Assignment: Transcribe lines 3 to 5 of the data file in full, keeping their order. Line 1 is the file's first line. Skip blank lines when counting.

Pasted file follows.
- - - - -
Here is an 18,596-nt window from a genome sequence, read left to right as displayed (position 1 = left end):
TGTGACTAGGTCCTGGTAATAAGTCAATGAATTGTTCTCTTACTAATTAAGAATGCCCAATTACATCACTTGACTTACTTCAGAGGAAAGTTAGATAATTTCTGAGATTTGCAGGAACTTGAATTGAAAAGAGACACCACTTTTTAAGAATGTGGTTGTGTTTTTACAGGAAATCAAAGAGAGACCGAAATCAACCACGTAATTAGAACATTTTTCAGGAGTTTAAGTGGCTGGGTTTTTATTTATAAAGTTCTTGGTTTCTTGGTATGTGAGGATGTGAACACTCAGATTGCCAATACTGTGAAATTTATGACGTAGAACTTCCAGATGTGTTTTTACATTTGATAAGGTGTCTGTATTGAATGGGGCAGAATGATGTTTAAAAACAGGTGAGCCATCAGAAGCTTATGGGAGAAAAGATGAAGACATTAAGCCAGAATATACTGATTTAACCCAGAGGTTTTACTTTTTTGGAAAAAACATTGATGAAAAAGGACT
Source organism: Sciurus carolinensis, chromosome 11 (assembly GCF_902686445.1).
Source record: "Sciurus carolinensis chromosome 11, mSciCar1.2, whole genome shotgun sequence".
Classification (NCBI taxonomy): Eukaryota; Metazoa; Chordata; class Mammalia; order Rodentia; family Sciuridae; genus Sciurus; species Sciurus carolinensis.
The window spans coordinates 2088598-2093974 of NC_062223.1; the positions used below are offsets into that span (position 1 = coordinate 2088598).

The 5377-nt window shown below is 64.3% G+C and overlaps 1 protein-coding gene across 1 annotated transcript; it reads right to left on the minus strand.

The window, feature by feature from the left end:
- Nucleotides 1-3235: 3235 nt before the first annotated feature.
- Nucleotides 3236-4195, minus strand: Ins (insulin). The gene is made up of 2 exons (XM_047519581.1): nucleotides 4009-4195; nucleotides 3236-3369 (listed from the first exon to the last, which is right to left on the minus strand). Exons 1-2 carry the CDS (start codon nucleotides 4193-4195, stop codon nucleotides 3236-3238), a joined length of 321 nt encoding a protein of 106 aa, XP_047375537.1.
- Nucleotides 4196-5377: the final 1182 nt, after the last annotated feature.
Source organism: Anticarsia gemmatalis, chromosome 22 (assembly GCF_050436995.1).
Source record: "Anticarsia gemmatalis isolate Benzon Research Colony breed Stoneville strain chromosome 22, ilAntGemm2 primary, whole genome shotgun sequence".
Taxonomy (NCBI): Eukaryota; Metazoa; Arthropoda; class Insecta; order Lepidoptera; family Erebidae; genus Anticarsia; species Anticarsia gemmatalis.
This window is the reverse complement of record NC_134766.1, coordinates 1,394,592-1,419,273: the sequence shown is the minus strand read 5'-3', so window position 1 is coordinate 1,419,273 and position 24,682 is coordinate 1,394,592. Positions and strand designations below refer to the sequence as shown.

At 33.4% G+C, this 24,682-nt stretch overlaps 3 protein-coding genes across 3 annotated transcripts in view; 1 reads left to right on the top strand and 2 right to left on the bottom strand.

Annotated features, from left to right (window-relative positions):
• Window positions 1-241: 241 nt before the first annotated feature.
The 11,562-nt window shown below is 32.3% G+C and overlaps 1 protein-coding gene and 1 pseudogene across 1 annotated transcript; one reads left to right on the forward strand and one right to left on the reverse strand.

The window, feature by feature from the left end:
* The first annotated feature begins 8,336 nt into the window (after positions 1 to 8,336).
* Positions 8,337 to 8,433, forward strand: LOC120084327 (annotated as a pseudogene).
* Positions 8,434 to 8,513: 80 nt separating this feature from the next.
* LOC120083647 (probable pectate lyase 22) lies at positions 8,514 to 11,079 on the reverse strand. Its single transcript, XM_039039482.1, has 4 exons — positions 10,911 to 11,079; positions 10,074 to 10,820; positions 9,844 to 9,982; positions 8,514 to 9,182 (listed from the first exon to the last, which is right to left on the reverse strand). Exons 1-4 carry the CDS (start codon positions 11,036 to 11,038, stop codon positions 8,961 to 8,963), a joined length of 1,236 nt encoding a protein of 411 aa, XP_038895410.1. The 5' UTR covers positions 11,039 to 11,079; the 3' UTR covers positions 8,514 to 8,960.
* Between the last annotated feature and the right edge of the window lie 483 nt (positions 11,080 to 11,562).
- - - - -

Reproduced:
Source organism: Sciurus carolinensis, chromosome 11 (assembly GCF_902686445.1).
Source record: "Sciurus carolinensis chromosome 11, mSciCar1.2, whole genome shotgun sequence".
Classification (NCBI taxonomy): Eukaryota; Metazoa; Chordata; class Mammalia; order Rodentia; family Sciuridae; genus Sciurus; species Sciurus carolinensis.